When I first heard about it the alleged nude leaked photos of Jennifer Lawrence, I had three immediate thoughts: 1) They probably aren’t real photos; 2) If they are real photos, I feel bad for her because she seems like a nice person; 3) Would she really be dumb enough to store nude photos of herself on the cloud?

With the release of a statement from Lawrence’s publicist, it seems like the photos in question are authentic and that Lawrence’s data was in fact illegally accessed. My Facebook feed quickly transitioned from entertainment news stories about the photos to supportive posts and articles about Jennifer Lawrence, condemning the hacker(s) and anyone who accesses the photos. (That said, due to the nature of my work, associates, and opinions, my Facebook feed skews feminist.) And I’ll agree with that – Lawrence is not responsible for her personal data being leaked on the internet.

However, I’ve debated with others on my third initial thought: why would Lawrence (or anyone) put private data on the cloud? Is it victim-blaming to assume that everyone has a certain amount of personal responsibility? And regardless, how far does the line of personal responsibility extend?

As a woman who came of age with the internet, I was taught to assume that everything and anything I post, upload, discuss, like, comment on, or even delete is pretty much there on the internet forever. Lawrence, however, is almost a decade younger than I am. And if you think about it, in my lifetime, I’ll probably have the opportunity to vote for a president who posted random crazy selfies all over Facebook and tumblr when she (or he) was a teen. Times have changed and so has the way we store data.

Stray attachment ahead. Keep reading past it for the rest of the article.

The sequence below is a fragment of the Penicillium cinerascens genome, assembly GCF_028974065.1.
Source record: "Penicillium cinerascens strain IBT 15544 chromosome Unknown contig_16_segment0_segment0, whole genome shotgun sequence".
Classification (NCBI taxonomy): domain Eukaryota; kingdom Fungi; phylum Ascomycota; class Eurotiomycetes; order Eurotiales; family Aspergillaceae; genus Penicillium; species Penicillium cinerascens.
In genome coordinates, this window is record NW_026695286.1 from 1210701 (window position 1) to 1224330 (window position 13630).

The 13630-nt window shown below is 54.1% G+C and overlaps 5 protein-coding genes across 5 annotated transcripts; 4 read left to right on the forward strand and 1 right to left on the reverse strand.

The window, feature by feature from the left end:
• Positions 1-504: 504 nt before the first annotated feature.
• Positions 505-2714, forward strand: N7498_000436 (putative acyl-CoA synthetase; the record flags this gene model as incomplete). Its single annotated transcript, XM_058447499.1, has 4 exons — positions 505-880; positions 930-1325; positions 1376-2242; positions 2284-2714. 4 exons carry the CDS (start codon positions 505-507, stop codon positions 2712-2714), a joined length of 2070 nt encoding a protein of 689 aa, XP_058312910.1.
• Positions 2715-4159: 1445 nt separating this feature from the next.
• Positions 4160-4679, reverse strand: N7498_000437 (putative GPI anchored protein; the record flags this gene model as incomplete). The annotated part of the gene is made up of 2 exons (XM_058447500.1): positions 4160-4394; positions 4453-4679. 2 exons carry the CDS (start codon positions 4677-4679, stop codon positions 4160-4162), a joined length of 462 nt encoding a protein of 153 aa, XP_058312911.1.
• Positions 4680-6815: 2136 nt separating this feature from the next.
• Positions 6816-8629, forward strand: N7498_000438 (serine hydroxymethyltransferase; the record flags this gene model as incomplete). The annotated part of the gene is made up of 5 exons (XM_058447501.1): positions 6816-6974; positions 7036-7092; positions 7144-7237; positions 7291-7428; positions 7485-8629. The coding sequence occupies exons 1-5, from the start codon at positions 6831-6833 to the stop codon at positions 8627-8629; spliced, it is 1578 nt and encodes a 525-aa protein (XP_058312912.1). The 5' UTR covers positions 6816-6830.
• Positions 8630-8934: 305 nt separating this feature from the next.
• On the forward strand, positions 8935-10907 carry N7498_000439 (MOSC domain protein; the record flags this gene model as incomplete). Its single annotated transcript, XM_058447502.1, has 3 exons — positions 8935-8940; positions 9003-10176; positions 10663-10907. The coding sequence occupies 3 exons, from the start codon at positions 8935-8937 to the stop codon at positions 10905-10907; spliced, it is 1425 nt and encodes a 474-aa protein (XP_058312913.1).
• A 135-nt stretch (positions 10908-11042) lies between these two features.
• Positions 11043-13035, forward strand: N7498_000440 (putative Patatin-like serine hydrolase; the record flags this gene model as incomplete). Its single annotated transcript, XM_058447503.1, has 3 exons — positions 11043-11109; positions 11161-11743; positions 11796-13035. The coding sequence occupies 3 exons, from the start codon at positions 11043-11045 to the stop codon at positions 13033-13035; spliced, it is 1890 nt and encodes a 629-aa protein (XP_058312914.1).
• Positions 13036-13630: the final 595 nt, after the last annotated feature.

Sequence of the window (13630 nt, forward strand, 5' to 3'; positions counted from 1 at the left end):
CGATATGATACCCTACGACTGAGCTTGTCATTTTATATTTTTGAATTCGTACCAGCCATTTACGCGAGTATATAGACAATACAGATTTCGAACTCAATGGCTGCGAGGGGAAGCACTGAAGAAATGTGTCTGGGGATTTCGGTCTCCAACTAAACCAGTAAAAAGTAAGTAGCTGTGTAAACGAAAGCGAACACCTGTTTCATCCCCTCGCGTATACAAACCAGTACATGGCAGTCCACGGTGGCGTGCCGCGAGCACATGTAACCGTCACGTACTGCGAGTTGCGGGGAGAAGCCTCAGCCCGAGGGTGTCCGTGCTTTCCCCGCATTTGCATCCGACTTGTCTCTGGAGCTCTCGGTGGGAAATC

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Is my lingering sense of paranoia about storing private information online simply that? Obviously not, though younger people probably don’t have as much of an issue with trusting their life to ‘the cloud.’

It sucks that people – especially women, as the victims of this hack are mainly women – have to assume data isn’t private, just like it sucks that I can’t safely walk through the bad part of town alone at a weird hour of the night. It’s misogynistic bullshit, but it’s the way things are. Should Jennifer Lawrence (and everyone else in the world) assume the cloud isn’t safe and secure? Yeah, but that doesn’t mean she did something wrong by possessing, consenting to, or storing the photos in her personal digital space.

I’m pretty comfortable with sharing a lot of things about my life online, but ultimately, the cloud is still the cloud. It might sound all fluffy and cuddly…but it’s not called a vault or a fortress, it’s a nebulous cloud ultimately accessible by anyone with the means to reach for it and sift through its vaporous strands.

Is this a case of victim-blaming or personal responsibility?

Ultimately, it doesn’t matter. We all could be more cautious about our data; I think uploading nudes to a cloud is taking a risk, but that doesn’t mean it was Lawrence’s fault or that she deserves ‘blame’ when she didn’t commit a crime.

What do you think about the leaked photos and the internet’s reaction to them? Sound off in the comments.

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